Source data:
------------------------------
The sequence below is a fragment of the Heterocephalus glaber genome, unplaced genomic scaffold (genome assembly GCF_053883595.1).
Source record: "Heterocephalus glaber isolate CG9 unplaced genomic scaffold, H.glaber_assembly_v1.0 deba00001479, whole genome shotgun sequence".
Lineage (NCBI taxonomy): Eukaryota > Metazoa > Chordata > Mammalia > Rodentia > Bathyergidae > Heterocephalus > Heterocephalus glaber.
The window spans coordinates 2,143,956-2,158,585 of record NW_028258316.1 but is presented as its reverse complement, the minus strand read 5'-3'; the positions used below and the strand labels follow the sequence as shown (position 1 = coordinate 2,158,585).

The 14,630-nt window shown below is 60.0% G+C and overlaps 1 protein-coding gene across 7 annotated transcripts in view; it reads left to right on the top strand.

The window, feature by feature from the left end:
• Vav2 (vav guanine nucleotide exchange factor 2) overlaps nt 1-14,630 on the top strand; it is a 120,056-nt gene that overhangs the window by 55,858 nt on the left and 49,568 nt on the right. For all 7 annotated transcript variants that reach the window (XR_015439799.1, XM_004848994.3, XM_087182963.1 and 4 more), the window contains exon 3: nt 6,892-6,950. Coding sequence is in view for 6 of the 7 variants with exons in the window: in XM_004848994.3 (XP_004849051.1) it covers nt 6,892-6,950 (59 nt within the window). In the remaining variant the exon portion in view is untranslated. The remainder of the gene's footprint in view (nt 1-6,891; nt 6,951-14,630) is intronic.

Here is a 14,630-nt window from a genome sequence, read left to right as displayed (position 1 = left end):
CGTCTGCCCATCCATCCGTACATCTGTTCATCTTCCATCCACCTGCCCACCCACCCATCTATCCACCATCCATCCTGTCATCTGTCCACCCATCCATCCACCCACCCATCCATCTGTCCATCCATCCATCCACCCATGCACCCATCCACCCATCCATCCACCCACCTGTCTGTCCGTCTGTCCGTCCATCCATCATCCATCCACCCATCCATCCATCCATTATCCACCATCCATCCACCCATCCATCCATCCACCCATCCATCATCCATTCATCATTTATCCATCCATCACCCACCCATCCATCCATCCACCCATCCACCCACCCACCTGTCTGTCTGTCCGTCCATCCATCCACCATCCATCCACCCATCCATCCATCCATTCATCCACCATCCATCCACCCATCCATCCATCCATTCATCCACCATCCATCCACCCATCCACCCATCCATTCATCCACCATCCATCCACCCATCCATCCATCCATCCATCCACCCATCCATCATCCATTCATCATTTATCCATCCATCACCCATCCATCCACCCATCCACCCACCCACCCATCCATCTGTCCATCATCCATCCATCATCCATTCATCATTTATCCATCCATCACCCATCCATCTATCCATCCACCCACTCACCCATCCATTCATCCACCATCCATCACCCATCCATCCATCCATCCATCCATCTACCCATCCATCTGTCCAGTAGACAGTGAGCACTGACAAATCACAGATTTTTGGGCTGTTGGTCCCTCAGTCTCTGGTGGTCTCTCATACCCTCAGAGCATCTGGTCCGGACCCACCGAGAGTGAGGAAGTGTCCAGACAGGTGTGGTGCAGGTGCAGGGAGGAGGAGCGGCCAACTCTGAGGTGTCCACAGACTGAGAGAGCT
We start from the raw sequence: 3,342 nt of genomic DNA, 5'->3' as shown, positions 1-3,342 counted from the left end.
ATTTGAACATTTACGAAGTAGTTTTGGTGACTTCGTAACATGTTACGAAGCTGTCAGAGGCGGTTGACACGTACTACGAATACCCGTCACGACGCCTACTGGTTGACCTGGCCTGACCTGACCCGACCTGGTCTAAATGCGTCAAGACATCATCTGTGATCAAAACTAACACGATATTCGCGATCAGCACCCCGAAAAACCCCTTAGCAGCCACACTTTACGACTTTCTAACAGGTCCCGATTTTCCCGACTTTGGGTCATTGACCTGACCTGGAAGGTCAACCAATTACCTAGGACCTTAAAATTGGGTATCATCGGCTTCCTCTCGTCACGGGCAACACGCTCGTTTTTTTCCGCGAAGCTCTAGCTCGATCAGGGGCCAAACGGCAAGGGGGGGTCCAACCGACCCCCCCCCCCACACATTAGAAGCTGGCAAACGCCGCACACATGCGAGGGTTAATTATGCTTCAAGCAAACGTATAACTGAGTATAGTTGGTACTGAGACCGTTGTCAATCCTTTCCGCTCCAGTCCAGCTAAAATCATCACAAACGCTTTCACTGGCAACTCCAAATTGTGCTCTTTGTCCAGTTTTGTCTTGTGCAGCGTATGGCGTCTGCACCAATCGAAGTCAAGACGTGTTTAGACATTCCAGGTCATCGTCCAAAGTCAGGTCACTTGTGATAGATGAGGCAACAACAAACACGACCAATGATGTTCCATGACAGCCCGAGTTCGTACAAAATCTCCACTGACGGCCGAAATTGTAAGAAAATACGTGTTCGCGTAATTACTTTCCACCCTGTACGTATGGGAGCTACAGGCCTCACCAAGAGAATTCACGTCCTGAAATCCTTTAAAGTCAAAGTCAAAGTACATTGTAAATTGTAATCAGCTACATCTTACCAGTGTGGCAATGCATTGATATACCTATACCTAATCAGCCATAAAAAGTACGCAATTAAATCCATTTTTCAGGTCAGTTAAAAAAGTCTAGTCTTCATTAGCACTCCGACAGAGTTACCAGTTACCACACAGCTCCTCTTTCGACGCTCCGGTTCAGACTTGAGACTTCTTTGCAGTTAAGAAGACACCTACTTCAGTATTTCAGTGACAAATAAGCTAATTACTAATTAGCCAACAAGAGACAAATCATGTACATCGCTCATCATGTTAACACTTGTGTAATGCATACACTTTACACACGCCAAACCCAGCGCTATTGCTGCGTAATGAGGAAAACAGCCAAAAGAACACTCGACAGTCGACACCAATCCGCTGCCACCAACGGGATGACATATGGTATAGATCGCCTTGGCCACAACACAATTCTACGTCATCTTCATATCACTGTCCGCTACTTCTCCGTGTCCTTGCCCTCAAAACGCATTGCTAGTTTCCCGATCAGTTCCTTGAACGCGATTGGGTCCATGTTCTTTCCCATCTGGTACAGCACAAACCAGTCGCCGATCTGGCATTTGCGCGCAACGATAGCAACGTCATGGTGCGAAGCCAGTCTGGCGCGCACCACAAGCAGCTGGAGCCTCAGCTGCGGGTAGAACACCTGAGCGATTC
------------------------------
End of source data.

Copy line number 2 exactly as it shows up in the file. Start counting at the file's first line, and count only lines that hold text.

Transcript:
Source record: "Heterocephalus glaber isolate CG9 unplaced genomic scaffold, H.glaber_assembly_v1.0 deba00001479, whole genome shotgun sequence".